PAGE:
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Figure 1. Drug Use Decisional Balance

Decisional Balance

Positives of Drug Use

  • Immediate physical pleasure (10)
  • Feeling more "there" (10)
  • Feels more emotion (10)
  • Reduces social anxiety (6)
  • Shuts out inner critic voice (7)
  • People will know "real" self (7)

Mean Score = 8.33

Positives of Change

  • Feel a greater sense self-discipline (9)
  • Would be more productive (10)
  • Help him be more comfortable with self (8)
  • Greater confidence (6)

Mean Score = 8.25

Negatives of Drug Use

  • Feels guilty (7)
  • Others are concerned (6)
  • Not as productive (10)
  • Feels like it a crutch (10)
  • Feels bad (7)
  • Health Problems (7)

Mean Score = 7.83

Negatives of Change

  • Would not enjoy life as much (9)
  • Would be ignoring a part of himself (10)
  • Breaking up with something he loves – a hard breakup (9)

Mean Score = 9.33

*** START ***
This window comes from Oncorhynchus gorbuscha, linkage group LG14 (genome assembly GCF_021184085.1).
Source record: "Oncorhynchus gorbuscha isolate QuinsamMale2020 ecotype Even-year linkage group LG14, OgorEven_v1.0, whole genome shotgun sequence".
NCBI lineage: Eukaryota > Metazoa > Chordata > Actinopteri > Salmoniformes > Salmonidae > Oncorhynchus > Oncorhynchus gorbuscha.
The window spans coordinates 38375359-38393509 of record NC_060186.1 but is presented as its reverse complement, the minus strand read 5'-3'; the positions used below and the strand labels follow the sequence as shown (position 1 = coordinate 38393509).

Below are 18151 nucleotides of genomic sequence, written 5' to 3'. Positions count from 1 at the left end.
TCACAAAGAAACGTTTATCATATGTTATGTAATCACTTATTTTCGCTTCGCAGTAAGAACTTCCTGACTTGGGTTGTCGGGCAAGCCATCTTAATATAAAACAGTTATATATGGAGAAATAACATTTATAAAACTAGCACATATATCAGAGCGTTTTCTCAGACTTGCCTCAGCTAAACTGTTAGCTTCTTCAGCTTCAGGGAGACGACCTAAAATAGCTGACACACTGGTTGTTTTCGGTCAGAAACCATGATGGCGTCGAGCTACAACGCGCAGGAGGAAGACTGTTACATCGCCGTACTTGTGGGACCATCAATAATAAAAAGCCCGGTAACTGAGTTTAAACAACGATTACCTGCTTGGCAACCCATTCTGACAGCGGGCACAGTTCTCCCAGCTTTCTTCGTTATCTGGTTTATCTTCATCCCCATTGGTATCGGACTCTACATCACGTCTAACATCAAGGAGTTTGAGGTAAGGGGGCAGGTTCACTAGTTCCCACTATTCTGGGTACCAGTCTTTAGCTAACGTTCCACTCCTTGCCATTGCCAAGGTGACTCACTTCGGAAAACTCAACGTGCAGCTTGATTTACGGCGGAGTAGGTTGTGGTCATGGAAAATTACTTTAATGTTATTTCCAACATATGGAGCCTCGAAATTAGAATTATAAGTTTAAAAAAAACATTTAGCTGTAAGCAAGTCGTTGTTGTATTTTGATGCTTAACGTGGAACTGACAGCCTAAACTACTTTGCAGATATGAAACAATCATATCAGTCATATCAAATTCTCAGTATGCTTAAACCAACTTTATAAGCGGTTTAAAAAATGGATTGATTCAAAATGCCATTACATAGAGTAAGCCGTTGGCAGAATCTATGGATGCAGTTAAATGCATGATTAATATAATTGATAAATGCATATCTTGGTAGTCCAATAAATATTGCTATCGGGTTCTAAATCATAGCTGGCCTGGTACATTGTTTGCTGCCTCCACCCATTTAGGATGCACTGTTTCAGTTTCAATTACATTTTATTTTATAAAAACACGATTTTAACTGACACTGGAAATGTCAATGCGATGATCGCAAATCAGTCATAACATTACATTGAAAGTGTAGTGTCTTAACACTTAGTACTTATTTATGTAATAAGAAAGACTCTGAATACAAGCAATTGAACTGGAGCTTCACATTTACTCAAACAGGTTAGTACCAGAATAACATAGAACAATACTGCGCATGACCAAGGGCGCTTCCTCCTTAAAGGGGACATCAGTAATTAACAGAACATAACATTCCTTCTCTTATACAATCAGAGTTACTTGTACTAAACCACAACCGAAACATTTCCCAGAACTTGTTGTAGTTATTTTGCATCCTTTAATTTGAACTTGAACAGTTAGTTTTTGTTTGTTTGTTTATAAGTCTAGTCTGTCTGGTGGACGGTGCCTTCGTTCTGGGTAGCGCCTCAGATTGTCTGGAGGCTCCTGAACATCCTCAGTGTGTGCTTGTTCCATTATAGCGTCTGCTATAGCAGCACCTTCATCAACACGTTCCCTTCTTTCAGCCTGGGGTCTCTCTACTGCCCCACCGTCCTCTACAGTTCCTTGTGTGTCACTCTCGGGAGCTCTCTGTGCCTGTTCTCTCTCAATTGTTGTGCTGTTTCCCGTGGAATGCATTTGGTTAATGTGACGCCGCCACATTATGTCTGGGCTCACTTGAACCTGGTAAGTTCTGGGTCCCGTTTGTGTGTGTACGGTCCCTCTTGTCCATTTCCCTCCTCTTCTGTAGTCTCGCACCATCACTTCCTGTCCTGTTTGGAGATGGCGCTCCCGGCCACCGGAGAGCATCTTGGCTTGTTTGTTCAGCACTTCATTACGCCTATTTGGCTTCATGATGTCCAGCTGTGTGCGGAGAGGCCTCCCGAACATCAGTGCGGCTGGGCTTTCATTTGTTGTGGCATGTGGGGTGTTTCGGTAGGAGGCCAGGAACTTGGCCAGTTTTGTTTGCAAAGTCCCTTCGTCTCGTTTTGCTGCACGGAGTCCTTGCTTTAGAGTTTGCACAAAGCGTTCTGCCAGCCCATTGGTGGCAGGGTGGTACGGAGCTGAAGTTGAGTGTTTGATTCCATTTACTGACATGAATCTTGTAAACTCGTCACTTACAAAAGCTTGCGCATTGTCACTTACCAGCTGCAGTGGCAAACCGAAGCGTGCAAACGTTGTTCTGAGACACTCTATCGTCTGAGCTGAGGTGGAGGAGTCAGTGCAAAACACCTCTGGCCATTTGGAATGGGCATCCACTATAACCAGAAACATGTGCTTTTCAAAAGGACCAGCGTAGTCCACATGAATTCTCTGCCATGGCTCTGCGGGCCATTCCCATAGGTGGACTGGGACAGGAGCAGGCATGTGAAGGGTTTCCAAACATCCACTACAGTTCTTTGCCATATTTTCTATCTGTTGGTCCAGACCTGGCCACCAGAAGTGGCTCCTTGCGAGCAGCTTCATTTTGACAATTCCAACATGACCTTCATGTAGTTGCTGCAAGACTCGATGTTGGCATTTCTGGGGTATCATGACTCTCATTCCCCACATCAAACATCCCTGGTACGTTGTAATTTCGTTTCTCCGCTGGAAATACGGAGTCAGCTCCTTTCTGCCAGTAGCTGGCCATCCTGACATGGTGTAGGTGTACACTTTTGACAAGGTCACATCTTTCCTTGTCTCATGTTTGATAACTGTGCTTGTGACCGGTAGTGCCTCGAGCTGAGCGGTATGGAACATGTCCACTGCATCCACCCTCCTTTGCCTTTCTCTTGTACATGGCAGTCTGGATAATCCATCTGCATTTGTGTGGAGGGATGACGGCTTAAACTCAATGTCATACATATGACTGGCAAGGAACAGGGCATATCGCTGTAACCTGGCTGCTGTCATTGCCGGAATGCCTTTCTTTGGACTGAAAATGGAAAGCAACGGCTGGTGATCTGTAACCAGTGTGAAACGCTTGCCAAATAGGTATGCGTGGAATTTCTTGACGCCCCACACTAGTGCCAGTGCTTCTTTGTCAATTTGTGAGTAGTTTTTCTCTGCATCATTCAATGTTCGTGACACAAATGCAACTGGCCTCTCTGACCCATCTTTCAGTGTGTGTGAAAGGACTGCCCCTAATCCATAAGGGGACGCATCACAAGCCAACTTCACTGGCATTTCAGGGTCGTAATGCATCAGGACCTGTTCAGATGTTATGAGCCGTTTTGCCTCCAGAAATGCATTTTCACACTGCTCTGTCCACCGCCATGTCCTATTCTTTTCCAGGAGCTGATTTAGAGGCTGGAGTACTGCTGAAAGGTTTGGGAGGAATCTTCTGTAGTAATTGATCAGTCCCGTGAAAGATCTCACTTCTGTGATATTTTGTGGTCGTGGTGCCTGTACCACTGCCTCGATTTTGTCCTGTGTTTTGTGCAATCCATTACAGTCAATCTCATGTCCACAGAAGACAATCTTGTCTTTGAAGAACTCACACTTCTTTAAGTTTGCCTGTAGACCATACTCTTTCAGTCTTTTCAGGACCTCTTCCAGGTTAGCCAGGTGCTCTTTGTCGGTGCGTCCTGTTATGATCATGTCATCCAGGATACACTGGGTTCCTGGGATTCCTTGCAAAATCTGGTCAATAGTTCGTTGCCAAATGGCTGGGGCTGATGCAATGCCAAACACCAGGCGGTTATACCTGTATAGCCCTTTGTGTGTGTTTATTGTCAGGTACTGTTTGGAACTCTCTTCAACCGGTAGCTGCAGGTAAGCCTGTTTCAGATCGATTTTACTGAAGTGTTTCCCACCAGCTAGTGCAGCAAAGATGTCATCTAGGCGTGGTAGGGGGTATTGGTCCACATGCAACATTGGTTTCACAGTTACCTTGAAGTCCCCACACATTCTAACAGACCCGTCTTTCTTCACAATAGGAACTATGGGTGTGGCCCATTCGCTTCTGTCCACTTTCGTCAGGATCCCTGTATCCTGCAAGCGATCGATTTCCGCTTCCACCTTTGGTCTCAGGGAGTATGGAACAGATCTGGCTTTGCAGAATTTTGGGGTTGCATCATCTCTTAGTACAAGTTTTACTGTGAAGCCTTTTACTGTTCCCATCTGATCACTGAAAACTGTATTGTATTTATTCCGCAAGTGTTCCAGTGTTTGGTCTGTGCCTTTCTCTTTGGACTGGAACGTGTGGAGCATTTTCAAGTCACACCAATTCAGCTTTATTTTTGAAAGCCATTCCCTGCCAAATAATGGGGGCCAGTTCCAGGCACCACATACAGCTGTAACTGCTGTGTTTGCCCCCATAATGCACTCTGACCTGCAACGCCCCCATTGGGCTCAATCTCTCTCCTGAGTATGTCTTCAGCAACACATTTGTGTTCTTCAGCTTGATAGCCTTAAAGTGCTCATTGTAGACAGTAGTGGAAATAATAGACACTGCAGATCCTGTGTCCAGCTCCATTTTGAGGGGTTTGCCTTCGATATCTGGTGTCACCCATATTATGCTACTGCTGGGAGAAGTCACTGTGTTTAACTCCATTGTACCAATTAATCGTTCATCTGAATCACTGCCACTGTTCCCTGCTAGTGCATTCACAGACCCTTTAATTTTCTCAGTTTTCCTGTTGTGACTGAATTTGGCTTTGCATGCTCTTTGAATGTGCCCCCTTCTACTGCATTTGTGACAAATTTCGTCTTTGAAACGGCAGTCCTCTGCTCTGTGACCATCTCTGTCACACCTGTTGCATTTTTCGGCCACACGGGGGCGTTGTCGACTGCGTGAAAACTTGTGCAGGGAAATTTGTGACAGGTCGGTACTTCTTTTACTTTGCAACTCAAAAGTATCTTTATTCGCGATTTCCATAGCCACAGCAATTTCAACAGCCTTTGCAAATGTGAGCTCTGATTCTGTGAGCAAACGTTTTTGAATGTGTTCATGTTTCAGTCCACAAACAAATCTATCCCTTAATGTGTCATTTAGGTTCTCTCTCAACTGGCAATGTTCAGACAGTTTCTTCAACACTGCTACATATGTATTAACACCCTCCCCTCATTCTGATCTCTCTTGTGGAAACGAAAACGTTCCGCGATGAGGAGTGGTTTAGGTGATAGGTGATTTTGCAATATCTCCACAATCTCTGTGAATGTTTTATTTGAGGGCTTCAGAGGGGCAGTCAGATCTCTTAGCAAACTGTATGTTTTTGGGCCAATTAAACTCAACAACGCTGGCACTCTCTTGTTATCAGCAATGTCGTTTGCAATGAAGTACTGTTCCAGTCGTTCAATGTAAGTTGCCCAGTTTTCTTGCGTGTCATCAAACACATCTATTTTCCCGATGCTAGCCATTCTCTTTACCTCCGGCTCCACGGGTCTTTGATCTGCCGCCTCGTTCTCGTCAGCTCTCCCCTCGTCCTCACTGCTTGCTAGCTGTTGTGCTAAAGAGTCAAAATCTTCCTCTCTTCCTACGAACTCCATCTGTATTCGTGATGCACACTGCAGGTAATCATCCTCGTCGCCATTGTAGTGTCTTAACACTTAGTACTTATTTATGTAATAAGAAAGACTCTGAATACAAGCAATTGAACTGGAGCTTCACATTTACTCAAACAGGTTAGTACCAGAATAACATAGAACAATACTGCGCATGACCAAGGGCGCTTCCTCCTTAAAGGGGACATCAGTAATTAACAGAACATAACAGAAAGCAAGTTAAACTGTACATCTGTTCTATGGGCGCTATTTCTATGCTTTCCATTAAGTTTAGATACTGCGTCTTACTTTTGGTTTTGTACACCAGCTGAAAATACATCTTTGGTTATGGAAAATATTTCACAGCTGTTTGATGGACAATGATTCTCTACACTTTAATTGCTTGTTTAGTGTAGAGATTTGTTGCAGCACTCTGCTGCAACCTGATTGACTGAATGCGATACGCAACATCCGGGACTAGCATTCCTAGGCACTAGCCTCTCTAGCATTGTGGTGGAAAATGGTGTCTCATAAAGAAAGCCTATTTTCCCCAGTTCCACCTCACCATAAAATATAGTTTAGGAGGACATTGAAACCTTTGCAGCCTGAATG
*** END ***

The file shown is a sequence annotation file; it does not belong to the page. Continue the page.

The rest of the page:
The Decisional Balance first involves asking the patient to identify the positives and negatives of drug use and the positives and negatives of stopping or changing their use. After these forces are identified, the patient is asked to rate the power of each one, positive or negative, on a scale of 1-10. Only those items that achieve a score of 6 or higher are kept. To create a metaphorical calculus of the patient’s motivation, means are formulated for each of the four boxes. The force for continued use is the Positives of Drug Use Mean plus the Negatives of Change Mean; the force for recovery or change is the Negatives of Drug Use Mean plus the Positives of Change Mean. In this example, when the ratio of forces is computed, the result is 17.66 : 16.08 – which helps to illuminate the "stuck" position of this patient.